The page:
The Productive Individual: Rize
This is the most impressive "auto-time tracking" tool we've seen—all you really need to do is install the app and then... Well, forget about it 🤯
If you're like most people though, you'll probably spending most of your time in the browser (like Arc), most time tracking tools will just mark this time as "browsing", but if you install the Rize browser extension, it'll actually further categorize your time based on the sites you're actually visiting.
Early on, you might spend a bit of time categorizing some sites and apps (e.g. how would it really know what you want to categorize your time in your CRM as? "Sales", "Business Development", "Relationship Building" maybe? Or something super general like "Work").
The true strengths of Rize are its beautiful reports (also automatically sent over via email on a weekly/monthly basis, to let you know how focused you've been and how to improve some of your habits):
Issues start arising pretty quickly though when you get to the granular levels. Like right now, I'm in Webflow writing content, so that's "Content Creation", right? Nope—I already have a rule that assigns Webflow time as "Web Development", because most of the time that's true. You can probably see where the inaccuracies start arising from this though, and I'd ask you how that can really ever be solved? It's such an obscure complexity that doesn't even seem like a place that OpenAI can help alleviate.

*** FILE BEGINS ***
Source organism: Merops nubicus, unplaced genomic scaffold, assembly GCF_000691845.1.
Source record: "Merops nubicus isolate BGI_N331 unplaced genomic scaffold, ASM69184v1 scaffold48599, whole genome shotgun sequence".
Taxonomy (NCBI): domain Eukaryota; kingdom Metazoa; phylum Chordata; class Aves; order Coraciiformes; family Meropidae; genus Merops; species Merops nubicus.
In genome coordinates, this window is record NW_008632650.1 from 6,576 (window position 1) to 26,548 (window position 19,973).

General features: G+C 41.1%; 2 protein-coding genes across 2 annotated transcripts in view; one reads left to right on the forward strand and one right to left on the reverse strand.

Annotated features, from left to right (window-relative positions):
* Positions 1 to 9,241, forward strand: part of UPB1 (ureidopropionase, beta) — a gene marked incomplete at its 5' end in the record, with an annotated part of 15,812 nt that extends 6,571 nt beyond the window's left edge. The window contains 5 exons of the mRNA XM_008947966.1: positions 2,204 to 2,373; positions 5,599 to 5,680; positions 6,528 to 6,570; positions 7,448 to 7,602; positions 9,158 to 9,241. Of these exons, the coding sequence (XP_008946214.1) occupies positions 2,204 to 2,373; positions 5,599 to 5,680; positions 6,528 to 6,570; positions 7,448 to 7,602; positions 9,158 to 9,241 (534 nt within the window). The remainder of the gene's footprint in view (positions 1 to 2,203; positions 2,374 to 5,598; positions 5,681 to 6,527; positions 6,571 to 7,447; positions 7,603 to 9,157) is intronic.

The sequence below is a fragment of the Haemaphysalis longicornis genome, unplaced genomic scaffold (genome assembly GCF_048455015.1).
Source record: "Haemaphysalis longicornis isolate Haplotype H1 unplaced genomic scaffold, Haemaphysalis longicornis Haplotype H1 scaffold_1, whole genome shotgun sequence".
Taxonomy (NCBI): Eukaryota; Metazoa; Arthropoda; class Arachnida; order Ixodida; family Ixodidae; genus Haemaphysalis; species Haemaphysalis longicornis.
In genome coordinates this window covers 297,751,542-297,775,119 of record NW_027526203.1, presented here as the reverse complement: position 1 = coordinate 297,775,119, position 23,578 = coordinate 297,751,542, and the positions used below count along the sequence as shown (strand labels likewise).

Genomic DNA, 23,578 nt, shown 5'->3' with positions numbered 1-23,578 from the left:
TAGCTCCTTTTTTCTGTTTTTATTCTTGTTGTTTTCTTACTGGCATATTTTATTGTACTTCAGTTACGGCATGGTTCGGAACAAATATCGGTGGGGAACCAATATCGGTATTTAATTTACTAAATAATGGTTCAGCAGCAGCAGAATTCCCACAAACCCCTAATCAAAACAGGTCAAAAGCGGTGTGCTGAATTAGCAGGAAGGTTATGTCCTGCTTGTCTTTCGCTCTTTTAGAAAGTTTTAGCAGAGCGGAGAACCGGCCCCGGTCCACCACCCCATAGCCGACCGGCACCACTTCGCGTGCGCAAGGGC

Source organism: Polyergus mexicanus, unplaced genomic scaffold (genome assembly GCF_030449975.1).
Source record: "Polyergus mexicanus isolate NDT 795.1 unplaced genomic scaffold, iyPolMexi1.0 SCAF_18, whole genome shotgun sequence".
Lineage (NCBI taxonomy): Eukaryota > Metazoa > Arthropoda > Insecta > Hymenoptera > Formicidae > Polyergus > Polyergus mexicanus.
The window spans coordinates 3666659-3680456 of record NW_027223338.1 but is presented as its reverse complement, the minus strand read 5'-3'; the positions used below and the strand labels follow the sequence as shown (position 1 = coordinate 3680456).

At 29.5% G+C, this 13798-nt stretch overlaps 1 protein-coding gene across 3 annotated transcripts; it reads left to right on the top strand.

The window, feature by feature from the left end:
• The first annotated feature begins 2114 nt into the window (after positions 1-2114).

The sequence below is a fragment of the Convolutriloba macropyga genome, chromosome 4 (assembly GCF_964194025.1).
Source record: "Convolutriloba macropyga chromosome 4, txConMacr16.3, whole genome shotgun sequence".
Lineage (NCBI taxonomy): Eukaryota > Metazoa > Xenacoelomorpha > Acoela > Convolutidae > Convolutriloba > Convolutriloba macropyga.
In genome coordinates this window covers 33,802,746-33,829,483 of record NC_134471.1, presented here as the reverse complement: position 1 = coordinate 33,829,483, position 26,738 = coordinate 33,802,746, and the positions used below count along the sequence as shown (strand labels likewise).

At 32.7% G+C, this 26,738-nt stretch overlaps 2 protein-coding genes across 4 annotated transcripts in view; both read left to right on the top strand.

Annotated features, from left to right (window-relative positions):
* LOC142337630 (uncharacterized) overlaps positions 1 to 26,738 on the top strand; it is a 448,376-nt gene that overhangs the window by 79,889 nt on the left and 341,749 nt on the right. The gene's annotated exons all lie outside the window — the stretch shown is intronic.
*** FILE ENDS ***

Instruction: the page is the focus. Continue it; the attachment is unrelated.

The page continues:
Now while you can go deeper and track your time against "Clients" and "Projects", things are made abundantly clear that this area is just an "add-on" as it isn't very powerful, intuitive, and is totally lacking team features. For this reason, I would not rely on Rize for any critical client time reporting.
All-in-all, Rize is very much an individual productivity-focused time tracking tool, and it does a phenomenal job at that. If you're looking for something more for your team and actual deep reporting on budgetary usage and team capacity planning, you'll definitely want to pick out a team-focused time tracking tool like Harvest or Toggl.
One major thing to note, Rize is a desktop-only app—there's no web app—so if that's important to you, you'll have to skip it for now.
The Automatic Tracker: Timely
At first glance, Timely appears to be quite a standout from competitors like Harvest and Toggl through their deep "automatic time tracking" capabilities (similar to that of Rize—although less powerful, just more team focused).
Time tracking is an incredibly tedious task, so the more that these tools can "do it automatically" (especially with the use of machine learning and AI), sounds like an absolute no-brainer, right? Well...
The same issues we mentioned in the Rize thoughts ring true here as well (although are made even a bit more confusing). Since you're probably like most people and spending most of your working time in the browser (e.g. Arc), you're just going to get long chunks of time labeled as your browser of choice. Along with hundreds of miscellaneous URLs thrown at you of which you're supposed to make some sense of:
With all of these "automatic time tracking apps", they are best at #1: Defining and categorizing the app you are in (e.g. browser = browsing) → And then #2: You're still in charge of making sense of all of that URLs you visited, connecting it all to the projects taking place.
Okay, so you're on Facebook Ads, that's clearly the "Ads" category, right? Right! But say you have clients, now are these Facebook ads for X client or Y client? It's impossible to know really, all these tools know for certain is that you spent a lot of time in Facebook Ads today, but you already knew that 😅